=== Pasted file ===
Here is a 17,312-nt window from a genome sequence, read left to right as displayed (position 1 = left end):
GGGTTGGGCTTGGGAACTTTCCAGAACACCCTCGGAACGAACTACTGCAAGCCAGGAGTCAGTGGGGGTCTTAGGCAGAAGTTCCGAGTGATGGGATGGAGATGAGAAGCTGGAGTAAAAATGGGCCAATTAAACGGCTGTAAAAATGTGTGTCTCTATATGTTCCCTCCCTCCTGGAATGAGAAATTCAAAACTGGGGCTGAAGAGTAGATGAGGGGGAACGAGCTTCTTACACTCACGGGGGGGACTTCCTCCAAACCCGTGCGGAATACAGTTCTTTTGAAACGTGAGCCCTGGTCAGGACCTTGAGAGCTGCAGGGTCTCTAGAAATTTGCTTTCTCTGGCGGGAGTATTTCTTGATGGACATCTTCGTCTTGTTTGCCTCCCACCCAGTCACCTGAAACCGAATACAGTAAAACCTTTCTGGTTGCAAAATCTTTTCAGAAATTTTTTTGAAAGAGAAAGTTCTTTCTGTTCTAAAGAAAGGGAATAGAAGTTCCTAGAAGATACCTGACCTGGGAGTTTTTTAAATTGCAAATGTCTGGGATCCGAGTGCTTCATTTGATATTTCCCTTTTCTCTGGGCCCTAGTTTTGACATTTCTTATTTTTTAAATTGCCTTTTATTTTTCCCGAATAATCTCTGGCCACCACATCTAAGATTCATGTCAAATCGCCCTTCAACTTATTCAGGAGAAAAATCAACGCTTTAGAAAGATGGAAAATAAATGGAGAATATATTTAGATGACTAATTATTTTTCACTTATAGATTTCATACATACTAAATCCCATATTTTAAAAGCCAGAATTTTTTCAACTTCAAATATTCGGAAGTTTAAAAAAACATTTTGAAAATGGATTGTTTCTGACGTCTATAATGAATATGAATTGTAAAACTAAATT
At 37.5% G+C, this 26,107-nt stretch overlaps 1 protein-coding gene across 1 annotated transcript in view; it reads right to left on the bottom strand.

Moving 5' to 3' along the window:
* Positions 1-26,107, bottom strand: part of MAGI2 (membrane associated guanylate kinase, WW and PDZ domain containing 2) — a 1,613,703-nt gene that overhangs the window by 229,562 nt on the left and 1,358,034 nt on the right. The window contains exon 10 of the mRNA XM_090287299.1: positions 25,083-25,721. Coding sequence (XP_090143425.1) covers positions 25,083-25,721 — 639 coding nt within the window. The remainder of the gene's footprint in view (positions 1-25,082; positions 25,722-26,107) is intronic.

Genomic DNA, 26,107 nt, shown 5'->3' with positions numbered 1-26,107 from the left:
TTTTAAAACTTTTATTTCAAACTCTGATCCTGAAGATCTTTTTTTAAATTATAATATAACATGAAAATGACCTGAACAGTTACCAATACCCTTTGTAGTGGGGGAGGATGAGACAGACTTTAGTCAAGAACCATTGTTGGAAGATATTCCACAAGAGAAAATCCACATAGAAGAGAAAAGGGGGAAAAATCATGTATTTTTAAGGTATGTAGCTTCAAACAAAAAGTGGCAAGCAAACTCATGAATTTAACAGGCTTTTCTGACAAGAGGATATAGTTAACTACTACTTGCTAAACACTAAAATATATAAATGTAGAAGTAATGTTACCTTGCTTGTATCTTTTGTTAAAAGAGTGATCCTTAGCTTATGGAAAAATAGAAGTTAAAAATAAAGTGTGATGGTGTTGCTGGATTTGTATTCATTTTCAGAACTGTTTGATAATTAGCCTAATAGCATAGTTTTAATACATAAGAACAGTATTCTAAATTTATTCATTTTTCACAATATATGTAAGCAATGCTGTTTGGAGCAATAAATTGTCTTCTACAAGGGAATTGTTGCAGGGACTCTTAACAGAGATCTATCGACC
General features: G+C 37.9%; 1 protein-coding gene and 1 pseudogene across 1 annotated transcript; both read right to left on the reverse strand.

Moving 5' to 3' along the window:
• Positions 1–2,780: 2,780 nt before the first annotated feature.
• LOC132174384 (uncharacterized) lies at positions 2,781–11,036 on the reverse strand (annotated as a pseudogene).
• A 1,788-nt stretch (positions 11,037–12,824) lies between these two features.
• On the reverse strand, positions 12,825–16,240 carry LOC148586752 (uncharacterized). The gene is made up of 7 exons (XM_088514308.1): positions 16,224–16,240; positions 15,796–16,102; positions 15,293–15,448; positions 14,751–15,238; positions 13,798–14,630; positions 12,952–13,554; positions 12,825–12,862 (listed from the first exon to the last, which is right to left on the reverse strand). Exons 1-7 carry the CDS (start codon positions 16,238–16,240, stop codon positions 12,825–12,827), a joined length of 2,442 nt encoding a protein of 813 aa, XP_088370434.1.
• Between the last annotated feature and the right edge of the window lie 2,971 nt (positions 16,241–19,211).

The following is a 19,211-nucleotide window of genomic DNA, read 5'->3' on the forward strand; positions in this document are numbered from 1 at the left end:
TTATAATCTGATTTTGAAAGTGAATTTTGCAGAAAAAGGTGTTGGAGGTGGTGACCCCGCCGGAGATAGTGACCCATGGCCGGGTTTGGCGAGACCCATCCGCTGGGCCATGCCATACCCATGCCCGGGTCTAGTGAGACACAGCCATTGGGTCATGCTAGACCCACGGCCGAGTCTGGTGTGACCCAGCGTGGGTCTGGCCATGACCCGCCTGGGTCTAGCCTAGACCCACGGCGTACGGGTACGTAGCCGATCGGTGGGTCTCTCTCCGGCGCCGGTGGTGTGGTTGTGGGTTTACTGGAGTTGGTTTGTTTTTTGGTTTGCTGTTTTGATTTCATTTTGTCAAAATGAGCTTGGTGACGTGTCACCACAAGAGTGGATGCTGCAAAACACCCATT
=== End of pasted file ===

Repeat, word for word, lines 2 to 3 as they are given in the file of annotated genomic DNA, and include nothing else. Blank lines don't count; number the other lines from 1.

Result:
GGGTTGGGCTTGGGAACTTTCCAGAACACCCTCGGAACGAACTACTGCAAGCCAGGAGTCAGTGGGGGTCTTAGGCAGAAGTTCCGAGTGATGGGATGGAGATGAGAAGCTGGAGTAAAAATGGGCCAATTAAACGGCTGTAAAAATGTGTGTCTCTATATGTTCCCTCCCTCCTGGAATGAGAAATTCAAAACTGGGGCTGAAGAGTAGATGAGGGGGAACGAGCTTCTTACACTCACGGGGGGGACTTCCTCCAAACCCGTGCGGAATACAGTTCTTTTGAAACGTGAGCCCTGGTCAGGACCTTGAGAGCTGCAGGGTCTCTAGAAATTTGCTTTCTCTGGCGGGAGTATTTCTTGATGGACATCTTCGTCTTGTTTGCCTCCCACCCAGTCACCTGAAACCGAATACAGTAAAACCTTTCTGGTTGCAAAATCTTTTCAGAAATTTTTTTGAAAGAGAAAGTTCTTTCTGTTCTAAAGAAAGGGAATAGAAGTTCCTAGAAGATACCTGACCTGGGAGTTTTTTAAATTGCAAATGTCTGGGATCCGAGTGCTTCATTTGATATTTCCCTTTTCTCTGGGCCCTAGTTTTGACATTTCTTATTTTTTAAATTGCCTTTTATTTTTCCCGAATAATCTCTGGCCACCACATCTAAGATTCATGTCAAATCGCCCTTCAACTTATTCAGGAGAAAAATCAACGCTTTAGAAAGATGGAAAATAAATGGAGAATATATTTAGATGACTAATTATTTTTCACTTATAGATTTCATACATACTAAATCCCATATTTTAAAAGCCAGAATTTTTTCAACTTCAAATATTCGGAAGTTTAAAAAAACATTTTGAAAATGGATTGTTTCTGACGTCTATAATGAATATGAATTGTAAAACTAAATT
At 37.5% G+C, this 26,107-nt stretch overlaps 1 protein-coding gene across 1 annotated transcript in view; it reads right to left on the bottom strand.